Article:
The most common approach to sugar reduction is to find sweeteners several hundred times as sweet as sugar. While the cover story on sugar (C&EN, Oct. 21, 2019, page 28) described the best-known options, one important omission from the list was monk fruit (also known as lo han guo). Containing mogroside V, it’s a great-tasting, naturally potent sweetener. Despite market-scaling challenges, including agricultural maturation, the sweetener can be found on supermarket shelves and in nearly 9,000 coffee shops in the US and Canada.
The second approach to sugar reduction is to find compounds that can be consumed without imparting calories. Your piece correctly notes erythritol, a four-carbon sugar alcohol, and allulose, a stereoisomer of fructose, for their ability to reproduce sugar’s texture. Tagatose, another stereoisomer of fructose, was used commercially at one time but because of supply issues is no longer available.
As for sweetness-craving inhibitors, it should be pointed out that lactisole (2-[4-methoxyphenoxy]propanoic acid), isolated first from roast coffee but now synthesized as a racemic mixture, is commercially available.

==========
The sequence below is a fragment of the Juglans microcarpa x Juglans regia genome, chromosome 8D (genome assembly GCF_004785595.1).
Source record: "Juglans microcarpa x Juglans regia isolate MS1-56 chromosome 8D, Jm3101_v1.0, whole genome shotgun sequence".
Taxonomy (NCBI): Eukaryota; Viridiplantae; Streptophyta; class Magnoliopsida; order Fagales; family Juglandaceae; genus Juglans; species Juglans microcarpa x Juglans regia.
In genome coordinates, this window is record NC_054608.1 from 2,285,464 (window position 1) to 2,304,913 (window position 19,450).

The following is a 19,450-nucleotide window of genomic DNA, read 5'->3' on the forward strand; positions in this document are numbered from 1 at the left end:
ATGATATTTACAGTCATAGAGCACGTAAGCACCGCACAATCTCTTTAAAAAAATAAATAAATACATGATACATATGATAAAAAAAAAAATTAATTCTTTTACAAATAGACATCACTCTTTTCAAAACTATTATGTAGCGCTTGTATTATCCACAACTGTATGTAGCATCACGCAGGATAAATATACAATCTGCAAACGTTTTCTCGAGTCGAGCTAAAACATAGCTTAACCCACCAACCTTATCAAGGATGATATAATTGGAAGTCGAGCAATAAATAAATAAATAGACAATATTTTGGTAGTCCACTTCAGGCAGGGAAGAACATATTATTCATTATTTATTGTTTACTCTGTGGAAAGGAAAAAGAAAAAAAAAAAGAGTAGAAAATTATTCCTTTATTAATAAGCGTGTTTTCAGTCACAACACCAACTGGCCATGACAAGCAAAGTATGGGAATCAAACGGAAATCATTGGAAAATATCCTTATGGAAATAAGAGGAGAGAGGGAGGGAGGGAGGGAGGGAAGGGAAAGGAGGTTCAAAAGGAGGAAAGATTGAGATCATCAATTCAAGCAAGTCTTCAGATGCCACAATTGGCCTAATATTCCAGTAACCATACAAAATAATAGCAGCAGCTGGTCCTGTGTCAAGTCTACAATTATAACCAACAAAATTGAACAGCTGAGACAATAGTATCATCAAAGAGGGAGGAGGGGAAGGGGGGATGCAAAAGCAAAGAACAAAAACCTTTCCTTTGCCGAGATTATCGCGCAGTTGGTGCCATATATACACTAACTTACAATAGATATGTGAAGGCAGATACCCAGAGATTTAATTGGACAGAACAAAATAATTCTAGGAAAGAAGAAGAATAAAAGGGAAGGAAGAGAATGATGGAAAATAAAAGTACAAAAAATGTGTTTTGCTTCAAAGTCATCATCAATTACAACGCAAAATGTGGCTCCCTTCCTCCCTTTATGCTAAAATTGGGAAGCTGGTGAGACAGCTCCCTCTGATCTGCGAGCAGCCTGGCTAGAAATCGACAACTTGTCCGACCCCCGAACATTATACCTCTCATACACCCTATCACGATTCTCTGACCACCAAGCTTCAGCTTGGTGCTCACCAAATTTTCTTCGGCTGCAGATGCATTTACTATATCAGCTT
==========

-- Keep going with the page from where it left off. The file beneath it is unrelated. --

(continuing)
There have been active efforts to pursue an approach not mentioned in your piece: sweetness enhancers, or nonsweet compounds that are blended with sugar to create a significantly sweeter taste than sugar by itself. Senomyx, which was acquired by Firmenich, has patented several synthetic compounds with great promise.
When I was a technical director of sweetener research at PepsiCo, my team independently discovered that the molecule phloroglucinol (1,3,5-trihydroxybenzene) considerably enhances sugar’s sweetness. A trained external sensory panel determined that a water solution containing 8.475% sugar plus 800 ppm of phloroglucinol was noticeably sweeter than an 11.3% sugar solution, and without the off taste of sugar alternatives. This would suggest a possible 25% reduction in sugar (US patent application 2017/0245537 A1).
Scarsdale, New York